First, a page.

Virgin Media to dump neutrality and target BitTorrent users
It's deep packet inspection, but it's not for Phorm...
Exclusive The UK's second largest ISP, Virgin Media, will next year introduce network monitoring technology to specifically target and restrict BitTorrent traffic, its boss has told The Register.
The move will represent a major policy shift for the cable monopoly and is likely to anger advocates of "net neutrality", who say all internet traffic should be treated equally. Virgin Media currently temporarily throttles the bandwidth of its heaviest downloaders across all applications at peak times, rather than targeting and "shaping" specific types of traffic.
The firm argues that its current "traffic management" policy allows it to ensure service quality at peak times for 95 per cent of customers while still allowing peer-to-peer filesharers to download large amounts of data.
The details and timing of the new application-based restrictions are still being developed, Virgin Media's Kiwi CEO Neil Berkett said in an interview on Monday following the launch of his firm's new 50Mbit/s service. They will come into force around the middle of next year, he added.
A company spokesman later declined to provide more detail on the CEO's comments. He said: "Broadband has become integral to delivering home entertainment services and with data consumption growing rapidly, we are exploring new ways to enhance our product offering. Part of this involves intelligent monitoring and understanding the way people use our broadband service."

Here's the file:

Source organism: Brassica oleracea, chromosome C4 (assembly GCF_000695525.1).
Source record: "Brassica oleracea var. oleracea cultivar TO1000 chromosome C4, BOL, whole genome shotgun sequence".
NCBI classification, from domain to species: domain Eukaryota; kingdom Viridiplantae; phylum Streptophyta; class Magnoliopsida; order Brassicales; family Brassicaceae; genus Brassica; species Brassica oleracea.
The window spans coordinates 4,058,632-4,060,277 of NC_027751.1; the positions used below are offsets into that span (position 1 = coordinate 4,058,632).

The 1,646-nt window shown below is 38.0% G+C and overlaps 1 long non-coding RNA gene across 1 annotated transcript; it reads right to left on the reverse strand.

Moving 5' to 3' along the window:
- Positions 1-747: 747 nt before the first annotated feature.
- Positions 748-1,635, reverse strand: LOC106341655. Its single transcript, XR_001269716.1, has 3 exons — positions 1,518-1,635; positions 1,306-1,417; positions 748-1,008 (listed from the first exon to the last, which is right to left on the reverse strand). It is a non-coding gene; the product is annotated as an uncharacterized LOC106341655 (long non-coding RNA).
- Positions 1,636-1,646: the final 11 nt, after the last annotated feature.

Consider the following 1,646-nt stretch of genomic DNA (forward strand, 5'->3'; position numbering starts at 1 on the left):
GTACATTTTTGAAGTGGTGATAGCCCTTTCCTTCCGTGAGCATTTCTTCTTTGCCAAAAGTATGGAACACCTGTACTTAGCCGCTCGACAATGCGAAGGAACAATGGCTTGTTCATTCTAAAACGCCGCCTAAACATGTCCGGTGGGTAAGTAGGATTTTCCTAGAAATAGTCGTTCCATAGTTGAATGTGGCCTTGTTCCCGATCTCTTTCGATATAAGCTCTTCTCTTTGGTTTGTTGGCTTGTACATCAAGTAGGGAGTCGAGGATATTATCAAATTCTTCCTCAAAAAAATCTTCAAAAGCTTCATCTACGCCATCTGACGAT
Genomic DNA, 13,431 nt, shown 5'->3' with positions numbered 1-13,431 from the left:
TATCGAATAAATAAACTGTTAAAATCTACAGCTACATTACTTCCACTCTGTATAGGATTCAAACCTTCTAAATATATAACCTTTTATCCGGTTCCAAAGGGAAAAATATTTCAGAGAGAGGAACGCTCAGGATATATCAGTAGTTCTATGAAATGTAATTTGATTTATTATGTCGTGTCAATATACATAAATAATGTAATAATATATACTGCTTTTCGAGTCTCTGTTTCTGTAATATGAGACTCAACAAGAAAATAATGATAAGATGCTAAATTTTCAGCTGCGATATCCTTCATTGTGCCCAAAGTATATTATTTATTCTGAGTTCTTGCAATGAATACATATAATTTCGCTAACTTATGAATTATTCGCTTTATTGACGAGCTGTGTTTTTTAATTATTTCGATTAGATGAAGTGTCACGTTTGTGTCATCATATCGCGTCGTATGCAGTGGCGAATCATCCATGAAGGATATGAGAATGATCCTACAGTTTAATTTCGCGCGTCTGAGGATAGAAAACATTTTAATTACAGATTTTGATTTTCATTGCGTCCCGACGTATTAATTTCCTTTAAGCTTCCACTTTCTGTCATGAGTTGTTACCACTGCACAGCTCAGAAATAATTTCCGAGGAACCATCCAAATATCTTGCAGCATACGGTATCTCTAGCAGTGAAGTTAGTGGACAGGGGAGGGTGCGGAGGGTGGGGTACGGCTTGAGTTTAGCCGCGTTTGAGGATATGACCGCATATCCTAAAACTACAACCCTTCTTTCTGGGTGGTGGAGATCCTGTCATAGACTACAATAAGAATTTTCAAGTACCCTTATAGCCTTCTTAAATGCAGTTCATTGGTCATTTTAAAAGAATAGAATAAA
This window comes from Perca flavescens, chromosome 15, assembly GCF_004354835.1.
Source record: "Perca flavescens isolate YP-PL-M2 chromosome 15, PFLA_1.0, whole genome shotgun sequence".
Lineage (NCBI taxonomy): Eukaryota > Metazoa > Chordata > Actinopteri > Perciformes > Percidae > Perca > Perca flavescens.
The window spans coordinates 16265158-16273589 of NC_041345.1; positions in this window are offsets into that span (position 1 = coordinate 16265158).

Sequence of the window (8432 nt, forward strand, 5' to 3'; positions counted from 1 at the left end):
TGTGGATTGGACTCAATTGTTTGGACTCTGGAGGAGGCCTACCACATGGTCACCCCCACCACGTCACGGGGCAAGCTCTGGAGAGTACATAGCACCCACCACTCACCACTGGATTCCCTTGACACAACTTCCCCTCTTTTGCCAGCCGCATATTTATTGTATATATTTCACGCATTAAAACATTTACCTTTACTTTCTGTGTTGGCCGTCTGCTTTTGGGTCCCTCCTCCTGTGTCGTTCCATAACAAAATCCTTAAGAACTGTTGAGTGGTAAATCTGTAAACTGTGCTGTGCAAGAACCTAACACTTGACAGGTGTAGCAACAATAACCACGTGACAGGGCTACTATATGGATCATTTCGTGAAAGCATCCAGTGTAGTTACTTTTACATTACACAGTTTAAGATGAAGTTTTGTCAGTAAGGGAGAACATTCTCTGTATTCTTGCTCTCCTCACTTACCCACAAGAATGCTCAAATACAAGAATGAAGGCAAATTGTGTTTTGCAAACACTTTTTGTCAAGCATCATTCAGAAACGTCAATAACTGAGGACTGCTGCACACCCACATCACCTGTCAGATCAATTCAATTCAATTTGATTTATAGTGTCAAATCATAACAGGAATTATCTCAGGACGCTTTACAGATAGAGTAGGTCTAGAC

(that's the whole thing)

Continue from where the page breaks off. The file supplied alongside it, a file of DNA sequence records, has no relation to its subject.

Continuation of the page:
Virgin Media has launched its 50Mbit/s broadband package without any form of traffic restriction, but it said it would do so as take-up increases. Berkett said top package customers would be reined in from the middle of next year; the same time he proposes to introduce application-based restrictions.
Asked why the firm would ditch its system of choosing who to throttle based on their total usage, in favour of singling out BitTorrent, Berkett said: "I think it's an issue of fairness."
BitTorrent is a major problem for network operators, who characterise its heavy users as "bandwidth hogs". The US provider Comcast was last year summoned to Congressional hearings over measures it took to reduce the impact of BitTorrent on its network. The Federal Communications Commission subsequently banned the practice and fined Comcast, prompting celebrations from net neutrality campaigners.
In the UK there has been no regulatory opposition to application-based bandwidth restriction. Major ISPs including BT and Carphone Warehouse use specialised "deep packet inspection" (DPI) equipment to monitor and manage the protocols running over their networks.
As recently as June this year, however, Virgin Media told The Register it had no plans to follow suit. "Our policy does not discriminate internet traffic by application and we have no plans to do so," it said.
That statement was made in response to the suggestion that Virgin Media's purchase of DPI kit from the Israeli firm Allot was a precursor to restricting bandwidth-hungry applications such as BitTorrent.
"Whilst we do use equipment from Allot within parts of our cable network, this is used to build usage metrics and does not affect customers' service in any way. It is certainly not used to do any form of packet shaping or change internet traffic priorities," came the denial.